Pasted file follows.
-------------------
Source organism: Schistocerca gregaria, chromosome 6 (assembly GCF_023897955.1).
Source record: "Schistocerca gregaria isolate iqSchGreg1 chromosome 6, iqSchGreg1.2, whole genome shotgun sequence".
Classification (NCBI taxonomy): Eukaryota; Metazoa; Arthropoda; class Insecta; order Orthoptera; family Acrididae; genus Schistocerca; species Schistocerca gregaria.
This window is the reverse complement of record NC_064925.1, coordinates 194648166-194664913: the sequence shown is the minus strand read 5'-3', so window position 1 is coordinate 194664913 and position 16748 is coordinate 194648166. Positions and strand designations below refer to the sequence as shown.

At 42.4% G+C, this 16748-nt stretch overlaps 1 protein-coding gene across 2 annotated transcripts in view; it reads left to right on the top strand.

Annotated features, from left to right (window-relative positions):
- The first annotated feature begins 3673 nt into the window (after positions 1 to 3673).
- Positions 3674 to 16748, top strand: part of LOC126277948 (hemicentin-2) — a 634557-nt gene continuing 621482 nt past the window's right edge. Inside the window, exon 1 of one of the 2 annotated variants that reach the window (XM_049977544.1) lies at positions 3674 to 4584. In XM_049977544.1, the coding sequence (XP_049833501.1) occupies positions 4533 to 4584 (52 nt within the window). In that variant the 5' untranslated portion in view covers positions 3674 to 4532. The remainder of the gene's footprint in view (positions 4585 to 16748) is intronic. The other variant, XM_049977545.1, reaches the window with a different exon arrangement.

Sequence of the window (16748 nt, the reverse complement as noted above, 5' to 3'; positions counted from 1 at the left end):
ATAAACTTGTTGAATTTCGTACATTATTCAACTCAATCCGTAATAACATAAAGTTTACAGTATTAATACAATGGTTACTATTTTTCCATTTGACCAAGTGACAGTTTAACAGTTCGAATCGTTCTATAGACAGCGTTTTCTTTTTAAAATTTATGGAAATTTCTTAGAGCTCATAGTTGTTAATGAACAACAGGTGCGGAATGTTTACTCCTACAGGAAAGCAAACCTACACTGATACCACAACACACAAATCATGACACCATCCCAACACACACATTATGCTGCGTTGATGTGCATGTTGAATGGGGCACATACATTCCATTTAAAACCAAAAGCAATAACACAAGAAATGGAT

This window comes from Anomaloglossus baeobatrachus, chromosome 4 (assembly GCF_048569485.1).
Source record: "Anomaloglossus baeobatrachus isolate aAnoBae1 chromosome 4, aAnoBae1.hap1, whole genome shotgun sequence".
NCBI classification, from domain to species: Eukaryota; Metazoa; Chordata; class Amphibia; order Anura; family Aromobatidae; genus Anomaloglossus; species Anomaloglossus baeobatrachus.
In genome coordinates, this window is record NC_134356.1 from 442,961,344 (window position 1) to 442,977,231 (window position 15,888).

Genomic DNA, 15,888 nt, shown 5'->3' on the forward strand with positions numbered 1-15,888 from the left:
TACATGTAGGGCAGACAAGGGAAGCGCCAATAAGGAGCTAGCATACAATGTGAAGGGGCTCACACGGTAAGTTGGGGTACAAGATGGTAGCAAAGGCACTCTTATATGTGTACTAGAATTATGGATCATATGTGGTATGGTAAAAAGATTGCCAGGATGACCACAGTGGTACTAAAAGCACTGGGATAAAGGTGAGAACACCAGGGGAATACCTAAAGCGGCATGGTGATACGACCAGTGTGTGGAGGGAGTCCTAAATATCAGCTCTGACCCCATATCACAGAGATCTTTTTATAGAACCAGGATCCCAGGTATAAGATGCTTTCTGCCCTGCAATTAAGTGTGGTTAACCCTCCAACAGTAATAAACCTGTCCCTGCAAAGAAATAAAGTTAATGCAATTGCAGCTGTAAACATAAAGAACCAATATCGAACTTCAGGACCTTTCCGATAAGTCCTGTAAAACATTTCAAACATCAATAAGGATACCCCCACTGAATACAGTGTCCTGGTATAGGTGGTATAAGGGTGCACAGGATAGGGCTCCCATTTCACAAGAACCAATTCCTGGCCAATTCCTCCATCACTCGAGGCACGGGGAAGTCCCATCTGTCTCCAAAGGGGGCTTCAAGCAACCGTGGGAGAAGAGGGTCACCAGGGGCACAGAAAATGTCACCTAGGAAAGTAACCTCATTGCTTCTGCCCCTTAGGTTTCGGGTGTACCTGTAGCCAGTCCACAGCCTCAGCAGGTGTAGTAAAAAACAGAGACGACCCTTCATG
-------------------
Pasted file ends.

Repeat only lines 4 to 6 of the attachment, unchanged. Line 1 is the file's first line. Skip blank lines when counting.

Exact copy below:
This window is the reverse complement of record NC_064925.1, coordinates 194648166-194664913: the sequence shown is the minus strand read 5'-3', so window position 1 is coordinate 194664913 and position 16748 is coordinate 194648166. Positions and strand designations below refer to the sequence as shown.

At 42.4% G+C, this 16748-nt stretch overlaps 1 protein-coding gene across 2 annotated transcripts in view; it reads left to right on the top strand.

Annotated features, from left to right (window-relative positions):